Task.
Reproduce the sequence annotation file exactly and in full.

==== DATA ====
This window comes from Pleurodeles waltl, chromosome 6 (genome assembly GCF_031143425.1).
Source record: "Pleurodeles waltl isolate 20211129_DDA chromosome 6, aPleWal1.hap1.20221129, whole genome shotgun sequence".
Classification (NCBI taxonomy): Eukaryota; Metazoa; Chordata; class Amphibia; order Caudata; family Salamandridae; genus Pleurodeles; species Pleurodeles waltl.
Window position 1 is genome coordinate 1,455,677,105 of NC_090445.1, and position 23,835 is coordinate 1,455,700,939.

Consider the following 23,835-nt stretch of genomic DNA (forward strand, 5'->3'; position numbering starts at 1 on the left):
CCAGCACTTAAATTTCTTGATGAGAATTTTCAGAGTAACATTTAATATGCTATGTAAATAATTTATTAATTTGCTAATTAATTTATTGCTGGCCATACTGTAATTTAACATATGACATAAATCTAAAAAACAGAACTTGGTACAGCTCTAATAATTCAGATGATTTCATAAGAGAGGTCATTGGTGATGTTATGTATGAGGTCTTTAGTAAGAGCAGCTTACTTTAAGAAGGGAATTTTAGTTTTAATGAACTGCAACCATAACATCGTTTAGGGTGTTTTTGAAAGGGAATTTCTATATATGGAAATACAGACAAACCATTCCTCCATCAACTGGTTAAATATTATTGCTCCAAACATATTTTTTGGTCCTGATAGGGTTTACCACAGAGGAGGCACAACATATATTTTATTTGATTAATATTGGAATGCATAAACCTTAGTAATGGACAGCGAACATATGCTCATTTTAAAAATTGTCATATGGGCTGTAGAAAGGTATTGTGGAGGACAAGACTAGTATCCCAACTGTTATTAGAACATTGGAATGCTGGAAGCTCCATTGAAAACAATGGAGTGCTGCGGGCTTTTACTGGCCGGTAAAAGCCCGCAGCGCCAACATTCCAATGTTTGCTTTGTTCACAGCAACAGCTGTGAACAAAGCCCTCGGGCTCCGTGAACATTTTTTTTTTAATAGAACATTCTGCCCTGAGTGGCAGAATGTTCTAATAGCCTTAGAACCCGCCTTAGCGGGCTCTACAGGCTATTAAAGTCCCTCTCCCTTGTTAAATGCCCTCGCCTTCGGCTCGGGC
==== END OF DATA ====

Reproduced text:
This window comes from Pleurodeles waltl, chromosome 6 (genome assembly GCF_031143425.1).
Source record: "Pleurodeles waltl isolate 20211129_DDA chromosome 6, aPleWal1.hap1.20221129, whole genome shotgun sequence".
Classification (NCBI taxonomy): Eukaryota; Metazoa; Chordata; class Amphibia; order Caudata; family Salamandridae; genus Pleurodeles; species Pleurodeles waltl.
Window position 1 is genome coordinate 1,455,677,105 of NC_090445.1, and position 23,835 is coordinate 1,455,700,939.

Consider the following 23,835-nt stretch of genomic DNA (forward strand, 5'->3'; position numbering starts at 1 on the left):
CCAGCACTTAAATTTCTTGATGAGAATTTTCAGAGTAACATTTAATATGCTATGTAAATAATTTATTAATTTGCTAATTAATTTATTGCTGGCCATACTGTAATTTAACATATGACATAAATCTAAAAAACAGAACTTGGTACAGCTCTAATAATTCAGATGATTTCATAAGAGAGGTCATTGGTGATGTTATGTATGAGGTCTTTAGTAAGAGCAGCTTACTTTAAGAAGGGAATTTTAGTTTTAATGAACTGCAACCATAACATCGTTTAGGGTGTTTTTGAAAGGGAATTTCTATATATGGAAATACAGACAAACCATTCCTCCATCAACTGGTTAAATATTATTGCTCCAAACATATTTTTTGGTCCTGATAGGGTTTACCACAGAGGAGGCACAACATATATTTTATTTGATTAATATTGGAATGCATAAACCTTAGTAATGGACAGCGAACATATGCTCATTTTAAAAATTGTCATATGGGCTGTAGAAAGGTATTGTGGAGGACAAGACTAGTATCCCAACTGTTATTAGAACATTGGAATGCTGGAAGCTCCATTGAAAACAATGGAGTGCTGCGGGCTTTTACTGGCCGGTAAAAGCCCGCAGCGCCAACATTCCAATGTTTGCTTTGTTCACAGCAACAGCTGTGAACAAAGCCCTCGGGCTCCGTGAACATTTTTTTTTTAATAGAACATTCTGCCCTGAGTGGCAGAATGTTCTAATAGCCTTAGAACCCGCCTTAGCGGGCTCTACAGGCTATTAAAGTCCCTCTCCCTTGTTAAATGCCCTCGCCTTCGGCTCGGGC